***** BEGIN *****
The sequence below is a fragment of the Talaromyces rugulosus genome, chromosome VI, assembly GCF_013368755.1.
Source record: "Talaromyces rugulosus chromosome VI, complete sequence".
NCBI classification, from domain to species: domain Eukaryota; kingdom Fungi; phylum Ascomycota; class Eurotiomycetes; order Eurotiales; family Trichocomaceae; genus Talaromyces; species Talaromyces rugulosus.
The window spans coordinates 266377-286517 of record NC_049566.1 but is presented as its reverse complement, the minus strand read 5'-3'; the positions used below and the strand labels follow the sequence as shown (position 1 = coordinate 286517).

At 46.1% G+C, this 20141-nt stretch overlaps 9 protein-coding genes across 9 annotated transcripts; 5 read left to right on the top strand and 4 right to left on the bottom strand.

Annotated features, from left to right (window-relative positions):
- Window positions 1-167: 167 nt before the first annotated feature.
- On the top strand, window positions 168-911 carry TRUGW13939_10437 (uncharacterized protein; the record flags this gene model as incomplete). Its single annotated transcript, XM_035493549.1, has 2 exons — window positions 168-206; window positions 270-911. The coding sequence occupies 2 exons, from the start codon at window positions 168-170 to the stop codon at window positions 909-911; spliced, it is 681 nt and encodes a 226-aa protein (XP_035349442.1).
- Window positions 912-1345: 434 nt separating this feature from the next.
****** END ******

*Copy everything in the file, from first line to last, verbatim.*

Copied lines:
The sequence below is a fragment of the Talaromyces rugulosus genome, chromosome VI, assembly GCF_013368755.1.
Source record: "Talaromyces rugulosus chromosome VI, complete sequence".
NCBI classification, from domain to species: domain Eukaryota; kingdom Fungi; phylum Ascomycota; class Eurotiomycetes; order Eurotiales; family Trichocomaceae; genus Talaromyces; species Talaromyces rugulosus.
The window spans coordinates 266377-286517 of record NC_049566.1 but is presented as its reverse complement, the minus strand read 5'-3'; the positions used below and the strand labels follow the sequence as shown (position 1 = coordinate 286517).

At 46.1% G+C, this 20141-nt stretch overlaps 9 protein-coding genes across 9 annotated transcripts; 5 read left to right on the top strand and 4 right to left on the bottom strand.

Annotated features, from left to right (window-relative positions):
- Window positions 1-167: 167 nt before the first annotated feature.
- On the top strand, window positions 168-911 carry TRUGW13939_10437 (uncharacterized protein; the record flags this gene model as incomplete). Its single annotated transcript, XM_035493549.1, has 2 exons — window positions 168-206; window positions 270-911. The coding sequence occupies 2 exons, from the start codon at window positions 168-170 to the stop codon at window positions 909-911; spliced, it is 681 nt and encodes a 226-aa protein (XP_035349442.1).
- Window positions 912-1345: 434 nt separating this feature from the next.